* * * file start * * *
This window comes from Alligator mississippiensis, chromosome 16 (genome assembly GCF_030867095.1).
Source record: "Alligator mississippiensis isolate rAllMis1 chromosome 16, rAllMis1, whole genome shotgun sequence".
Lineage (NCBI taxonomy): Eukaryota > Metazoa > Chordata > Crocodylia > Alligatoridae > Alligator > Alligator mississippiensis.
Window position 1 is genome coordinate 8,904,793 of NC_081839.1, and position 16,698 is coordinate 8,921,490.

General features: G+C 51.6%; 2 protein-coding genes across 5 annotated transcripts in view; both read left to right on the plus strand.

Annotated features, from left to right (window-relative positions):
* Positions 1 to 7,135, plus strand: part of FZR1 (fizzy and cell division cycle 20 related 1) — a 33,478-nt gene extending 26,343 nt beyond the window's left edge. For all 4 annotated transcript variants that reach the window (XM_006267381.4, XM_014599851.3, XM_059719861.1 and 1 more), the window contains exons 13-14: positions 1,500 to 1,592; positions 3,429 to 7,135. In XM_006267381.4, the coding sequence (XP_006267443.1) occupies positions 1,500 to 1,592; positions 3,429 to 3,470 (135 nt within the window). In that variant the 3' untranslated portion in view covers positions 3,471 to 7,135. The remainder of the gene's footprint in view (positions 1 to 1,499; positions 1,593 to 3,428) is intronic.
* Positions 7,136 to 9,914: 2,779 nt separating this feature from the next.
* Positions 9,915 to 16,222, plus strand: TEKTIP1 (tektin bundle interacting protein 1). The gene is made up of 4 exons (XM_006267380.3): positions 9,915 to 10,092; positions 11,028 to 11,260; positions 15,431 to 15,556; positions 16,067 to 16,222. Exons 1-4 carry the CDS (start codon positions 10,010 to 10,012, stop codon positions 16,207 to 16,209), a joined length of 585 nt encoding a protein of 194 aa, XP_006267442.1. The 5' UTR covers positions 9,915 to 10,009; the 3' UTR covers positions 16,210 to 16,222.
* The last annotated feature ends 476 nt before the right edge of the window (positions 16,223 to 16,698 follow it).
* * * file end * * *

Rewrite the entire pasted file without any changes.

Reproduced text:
This window comes from Alligator mississippiensis, chromosome 16 (genome assembly GCF_030867095.1).
Source record: "Alligator mississippiensis isolate rAllMis1 chromosome 16, rAllMis1, whole genome shotgun sequence".
Lineage (NCBI taxonomy): Eukaryota > Metazoa > Chordata > Crocodylia > Alligatoridae > Alligator > Alligator mississippiensis.
Window position 1 is genome coordinate 8,904,793 of NC_081839.1, and position 16,698 is coordinate 8,921,490.

General features: G+C 51.6%; 2 protein-coding genes across 5 annotated transcripts in view; both read left to right on the plus strand.

Annotated features, from left to right (window-relative positions):
* Positions 1 to 7,135, plus strand: part of FZR1 (fizzy and cell division cycle 20 related 1) — a 33,478-nt gene extending 26,343 nt beyond the window's left edge. For all 4 annotated transcript variants that reach the window (XM_006267381.4, XM_014599851.3, XM_059719861.1 and 1 more), the window contains exons 13-14: positions 1,500 to 1,592; positions 3,429 to 7,135. In XM_006267381.4, the coding sequence (XP_006267443.1) occupies positions 1,500 to 1,592; positions 3,429 to 3,470 (135 nt within the window). In that variant the 3' untranslated portion in view covers positions 3,471 to 7,135. The remainder of the gene's footprint in view (positions 1 to 1,499; positions 1,593 to 3,428) is intronic.
* Positions 7,136 to 9,914: 2,779 nt separating this feature from the next.
* Positions 9,915 to 16,222, plus strand: TEKTIP1 (tektin bundle interacting protein 1). The gene is made up of 4 exons (XM_006267380.3): positions 9,915 to 10,092; positions 11,028 to 11,260; positions 15,431 to 15,556; positions 16,067 to 16,222. Exons 1-4 carry the CDS (start codon positions 10,010 to 10,012, stop codon positions 16,207 to 16,209), a joined length of 585 nt encoding a protein of 194 aa, XP_006267442.1. The 5' UTR covers positions 9,915 to 10,009; the 3' UTR covers positions 16,210 to 16,222.
* The last annotated feature ends 476 nt before the right edge of the window (positions 16,223 to 16,698 follow it).